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Why Paying With Credit Could Cost More

Stores could charge more if you used credit cards over cashWould you be willing to pay a higher price to buy a TV using a credit card rather than paying with cash or debit?

U.S. consumers may soon be faced with that dilemma following the tentative settlement of a multibillion-dollar, class-action lawsuit brought against Visa and MasterCard by a group of retailers who claimed the two companies overcharged them for so-called swipe fees on credit card transactions.

Merchants pay Visa and MasterCard — and the banks that issue their credit cards — a small “interchange” fee for the right to accept their cards at checkout.

The fees — typically a percentage of the sale — are generally invisible to consumers because merchants who accept credit cards aren’t permitted to charge different prices for the same item depending on how you want to pay. (Those fees are likely included in the price of the product or service you purchase.)

But that could change soon.

Under the terms of the settlement, Visa and MasterCard agreed to change their rules to permit retailers to impose a surcharge on credit card transactions. The rule changes would likely be implemented in early 2013.

In addition, Visa, MasterCard and the banks who issue their cards agreed to pay the merchants billions of dollars in damages.

The settlement doesn’t directly affect American Express and Discover, which weren’t part of the lawsuit.

However, if merchants decide to start charging their customers who want to pay with their credit cards, those cards will likely be affected, too.

That’s because both AmEx and Discover discourage surcharging unless merchants also impose a surcharge on customers who pay with other cards.

It’s not clear exactly how — even if — merchants will implement these surcharges and how much they will charge (it can be less than, but not more than what they pay the credit card companies), although they are required to disclose them.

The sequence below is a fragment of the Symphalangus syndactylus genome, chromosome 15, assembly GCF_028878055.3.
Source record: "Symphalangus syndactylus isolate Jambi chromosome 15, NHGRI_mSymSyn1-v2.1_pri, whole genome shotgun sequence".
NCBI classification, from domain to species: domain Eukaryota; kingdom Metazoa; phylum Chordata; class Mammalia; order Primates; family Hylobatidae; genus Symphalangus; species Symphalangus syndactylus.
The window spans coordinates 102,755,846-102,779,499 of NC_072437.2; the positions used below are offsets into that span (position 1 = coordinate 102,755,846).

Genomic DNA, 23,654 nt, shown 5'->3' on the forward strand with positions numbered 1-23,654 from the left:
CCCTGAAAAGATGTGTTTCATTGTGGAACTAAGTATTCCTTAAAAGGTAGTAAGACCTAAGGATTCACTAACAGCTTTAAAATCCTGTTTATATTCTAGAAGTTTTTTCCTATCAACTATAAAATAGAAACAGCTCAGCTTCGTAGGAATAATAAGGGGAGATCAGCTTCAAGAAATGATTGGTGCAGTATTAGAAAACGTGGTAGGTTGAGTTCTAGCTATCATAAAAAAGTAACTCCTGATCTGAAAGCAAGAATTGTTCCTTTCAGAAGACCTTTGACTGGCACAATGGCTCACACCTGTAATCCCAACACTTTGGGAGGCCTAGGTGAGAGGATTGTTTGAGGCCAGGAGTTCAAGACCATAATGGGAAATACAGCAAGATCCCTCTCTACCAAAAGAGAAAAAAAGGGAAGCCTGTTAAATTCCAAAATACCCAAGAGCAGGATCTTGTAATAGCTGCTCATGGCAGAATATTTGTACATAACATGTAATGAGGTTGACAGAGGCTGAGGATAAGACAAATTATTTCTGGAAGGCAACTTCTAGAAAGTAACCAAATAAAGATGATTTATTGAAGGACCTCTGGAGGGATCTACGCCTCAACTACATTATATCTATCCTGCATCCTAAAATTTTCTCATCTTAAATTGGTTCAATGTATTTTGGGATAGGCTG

In the past, retailers might have been reluctant to impose a fee on customers who want to pay with credit for fear of losing the sale. But that’s less of an issue today, since debit cards now account for more than half of retail spending.

If you buy gasoline in Connecticut, New Jersey and some other states, you’ve already seen how this works.

Under a settlement with the U.S. Justice Department last year in a separate lawsuit, Visa and MasterCard agreed to drop their rules that prohibit merchants from offering discounts for using payment methods other than credit. Many stations now charge several cents a gallon less for customers paying with cash or debit.

It’s possible, if not likely, we’ll see those changes move beyond gas stations in the new year.

However, it still could be a risky proposition for retailers to discourage credit card use by charging more.

Credit card customers tend to spend a lot more than cash and debit customers do.

Moreover, millions of people pay with credit cards in order to earn cash-back, airlines miles and other rewards.

They’re likely to favor retailers who don’t surcharge, or charge less, than those merchants who do.

Of course, this threat may induce Visa and MasterCard to lower their interchange fees to merchants, in which case consumers may see little change.

But we may also see credit card issuers cut back on their rewards if they can’t charge retailers as much as they used to.

Next year should be a very interesting year for the credit card business.

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